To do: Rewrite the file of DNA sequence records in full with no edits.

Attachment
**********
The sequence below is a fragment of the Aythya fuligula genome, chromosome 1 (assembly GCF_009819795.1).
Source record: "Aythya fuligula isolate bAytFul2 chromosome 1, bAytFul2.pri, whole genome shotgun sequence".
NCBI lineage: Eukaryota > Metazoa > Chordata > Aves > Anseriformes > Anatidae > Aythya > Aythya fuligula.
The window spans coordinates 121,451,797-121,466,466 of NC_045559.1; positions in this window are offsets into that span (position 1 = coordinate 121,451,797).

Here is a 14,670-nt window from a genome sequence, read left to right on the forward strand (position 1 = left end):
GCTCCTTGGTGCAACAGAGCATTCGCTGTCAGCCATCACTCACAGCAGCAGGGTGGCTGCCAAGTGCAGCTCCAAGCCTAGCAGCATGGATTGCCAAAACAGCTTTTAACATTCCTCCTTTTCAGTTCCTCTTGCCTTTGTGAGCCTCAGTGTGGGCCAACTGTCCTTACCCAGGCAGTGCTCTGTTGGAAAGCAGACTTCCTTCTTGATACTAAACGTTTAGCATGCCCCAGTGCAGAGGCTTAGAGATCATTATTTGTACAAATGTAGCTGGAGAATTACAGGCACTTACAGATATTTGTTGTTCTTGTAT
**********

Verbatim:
The sequence below is a fragment of the Aythya fuligula genome, chromosome 1 (assembly GCF_009819795.1).
Source record: "Aythya fuligula isolate bAytFul2 chromosome 1, bAytFul2.pri, whole genome shotgun sequence".
NCBI lineage: Eukaryota > Metazoa > Chordata > Aves > Anseriformes > Anatidae > Aythya > Aythya fuligula.
The window spans coordinates 121,451,797-121,466,466 of NC_045559.1; positions in this window are offsets into that span (position 1 = coordinate 121,451,797).

Here is a 14,670-nt window from a genome sequence, read left to right on the forward strand (position 1 = left end):
GCTCCTTGGTGCAACAGAGCATTCGCTGTCAGCCATCACTCACAGCAGCAGGGTGGCTGCCAAGTGCAGCTCCAAGCCTAGCAGCATGGATTGCCAAAACAGCTTTTAACATTCCTCCTTTTCAGTTCCTCTTGCCTTTGTGAGCCTCAGTGTGGGCCAACTGTCCTTACCCAGGCAGTGCTCTGTTGGAAAGCAGACTTCCTTCTTGATACTAAACGTTTAGCATGCCCCAGTGCAGAGGCTTAGAGATCATTATTTGTACAAATGTAGCTGGAGAATTACAGGCACTTACAGATATTTGTTGTTCTTGTAT